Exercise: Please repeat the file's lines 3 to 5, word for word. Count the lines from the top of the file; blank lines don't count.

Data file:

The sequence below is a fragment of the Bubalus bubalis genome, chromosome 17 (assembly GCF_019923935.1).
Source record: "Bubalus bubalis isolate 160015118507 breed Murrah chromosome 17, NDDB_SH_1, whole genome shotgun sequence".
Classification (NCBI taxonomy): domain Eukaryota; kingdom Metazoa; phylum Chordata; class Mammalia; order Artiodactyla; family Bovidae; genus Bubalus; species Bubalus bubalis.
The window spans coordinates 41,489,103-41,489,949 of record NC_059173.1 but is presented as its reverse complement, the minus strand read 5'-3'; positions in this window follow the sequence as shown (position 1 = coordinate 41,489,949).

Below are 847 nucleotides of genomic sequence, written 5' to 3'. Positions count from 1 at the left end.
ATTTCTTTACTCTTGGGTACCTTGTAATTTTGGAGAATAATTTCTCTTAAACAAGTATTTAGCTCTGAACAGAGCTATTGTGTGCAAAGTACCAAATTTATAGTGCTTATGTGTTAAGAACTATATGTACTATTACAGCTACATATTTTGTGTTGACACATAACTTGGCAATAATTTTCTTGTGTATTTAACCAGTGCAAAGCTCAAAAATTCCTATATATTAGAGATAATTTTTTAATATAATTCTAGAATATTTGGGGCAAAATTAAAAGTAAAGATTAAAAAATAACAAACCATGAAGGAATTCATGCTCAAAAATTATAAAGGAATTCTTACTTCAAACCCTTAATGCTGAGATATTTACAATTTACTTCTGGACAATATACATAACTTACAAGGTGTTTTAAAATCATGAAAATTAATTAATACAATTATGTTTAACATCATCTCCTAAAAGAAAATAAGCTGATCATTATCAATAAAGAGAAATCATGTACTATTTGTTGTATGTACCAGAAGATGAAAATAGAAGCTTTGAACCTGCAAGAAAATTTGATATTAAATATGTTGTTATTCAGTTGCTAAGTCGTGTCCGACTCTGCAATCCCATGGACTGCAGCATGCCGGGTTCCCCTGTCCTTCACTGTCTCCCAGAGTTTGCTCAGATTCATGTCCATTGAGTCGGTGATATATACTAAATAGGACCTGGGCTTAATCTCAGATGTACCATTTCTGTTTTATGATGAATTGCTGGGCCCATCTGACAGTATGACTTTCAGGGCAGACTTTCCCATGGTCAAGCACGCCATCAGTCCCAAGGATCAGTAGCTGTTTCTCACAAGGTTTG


Classification (NCBI taxonomy): domain Eukaryota; kingdom Metazoa; phylum Chordata; class Mammalia; order Artiodactyla; family Bovidae; genus Bubalus; species Bubalus bubalis.
The window spans coordinates 41,489,103-41,489,949 of record NC_059173.1 but is presented as its reverse complement, the minus strand read 5'-3'; positions in this window follow the sequence as shown (position 1 = coordinate 41,489,949).

Below are 847 nucleotides of genomic sequence, written 5' to 3'. Positions count from 1 at the left end.